Hipopotamo (Sp), Nilpferd, Grossflusspferd (G), Hippopotame (F), Seekoei (Af). Also called river hippopotamus. "Hippopotamus" is from the Greek hippos (horse) and potamos (river), or river-horse.
DESCRIPTION Shoulder height 55-60 inches (140-152 cm). Weight 3,000-6,000 pounds (1,350-2,700 kg).
The common hippopotamus is an enormous, barrel-shaped, semi-aquatic animal, with short legs and almost hairless skin. The head is huge with a mouth that can open to more than 90 degrees. The canine teeth are well developed, forming tusks that are formidable weapons. The nostrils and eyes are on top of the head so that when the animal is in the water only the muzzle, eyes and ears need be visible. The skin is thick, dark and glandular, and sometimes exudes drops of moisture than contain red pigment, from which arose the supposition that hippos sweat blood. Females are similar to males, though somewhat smaller.
BEHAVIOR Highly gregarious, living in herds of up to 30, though sometimes in much larger herds. Males may be alone. Larger herds consist mainly of females and young. Adult males compete for control of herds and territories, engaging in lengthy, vicious fights-the principal weapons being their teeth-that often result in serious injury or death. Breeding occurs year-round, but with seasonal peaks in some areas. Usually one calf (rarely twins) is born 7-1/2 to 8 months later. The female will mate again two weeks after weaning the previous calf. Sexually mature at 3-4 years, but does not breed until 6-7 years. Longevity in the wild may be 40 years, in captivity as much as 54 years.
Amphibious and well adapted to living in water. A good swimmer and diver, with webbed toes to aid in swimming, and the ability to close its nostrils and ears to prevent the entry of water. Able to walk on the bottom because its specific gravity is higher than that of water. Spends the day sleeping or resting in or near water, sometimes with its head above the surface, at other times entirely submerged but coming up to breathe every few minutes. Normally stays underwater 3-5 minutes, but can remain under longer. Leaves the water at night to graze, using established paths and sometimes traveling for several miles. Will raid crops if nearby, and can cause great damage to agriculture. Entirely herbivorous, it eats as much as 130 pounds (60 kg) in a night. Senses of smell and hearing are good, eyesight is adequate. Can run surprisingly fast, and can be dangerous to man.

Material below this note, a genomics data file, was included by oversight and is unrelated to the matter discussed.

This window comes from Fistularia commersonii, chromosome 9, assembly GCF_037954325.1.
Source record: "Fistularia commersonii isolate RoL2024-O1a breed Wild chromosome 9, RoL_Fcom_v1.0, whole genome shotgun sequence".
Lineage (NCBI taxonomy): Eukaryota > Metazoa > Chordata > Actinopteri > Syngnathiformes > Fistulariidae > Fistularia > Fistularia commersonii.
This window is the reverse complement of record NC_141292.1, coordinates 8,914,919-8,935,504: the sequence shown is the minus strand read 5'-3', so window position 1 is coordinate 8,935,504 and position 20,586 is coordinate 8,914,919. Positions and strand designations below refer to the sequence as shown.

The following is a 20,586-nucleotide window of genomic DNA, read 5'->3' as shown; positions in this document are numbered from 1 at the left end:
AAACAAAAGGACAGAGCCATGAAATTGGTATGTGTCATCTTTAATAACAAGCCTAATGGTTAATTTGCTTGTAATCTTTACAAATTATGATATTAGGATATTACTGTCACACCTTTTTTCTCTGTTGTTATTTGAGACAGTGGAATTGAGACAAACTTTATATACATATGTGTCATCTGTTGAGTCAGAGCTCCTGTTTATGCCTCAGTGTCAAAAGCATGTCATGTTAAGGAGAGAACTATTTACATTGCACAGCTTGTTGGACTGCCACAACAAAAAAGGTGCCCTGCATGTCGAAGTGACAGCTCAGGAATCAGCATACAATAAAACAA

HABITAT Permanent deep water with low banks and nearby reed beds and grassland.
DISTRIBUTION Once found in nearly all lakes and watercourses south of the Sahara. Has been exterminated in many areas by local hunters, although still abundant in others.
REMARKS The common hippo has been extensively hunted by local people for the delicious meat, the fat (as much as 200 pounds or 90 kg per animal), the skin and the high-quality ivory of the teeth. It is not very difficult to hunt, although it certainly can be dangerous, with a history of pursuing and upsetting canoes in areas where it is hunted, and sometimes killing the occupants by biting them. A wounded hippo will often charge the boat from which the shot was fired. Hippos have been known to leave the water and charge hunters on the banks. Many natives have been killed or injured at night when they have gotten between a grass-eating hippo on land and its watery shelter. Most hippos taken by sportsmen are for lion bait (for which purpose they are unexcelled) or to fill out a collection. The trophy is the lower canine teeth, which, unfortunately, can seldom be judged in advance. Sometimes hippos are found asleep on land and are easy to collect, but most are probably shot in the water. Depending on the water temperature, a hippo that is brain-shot in deep water will rise to the surface in three to six hours.
TAXONOMIC NOTES Ansell lists four subspecies-amphibius, capensis, constrictus and kiboko-but questions their validity. We do not separate them.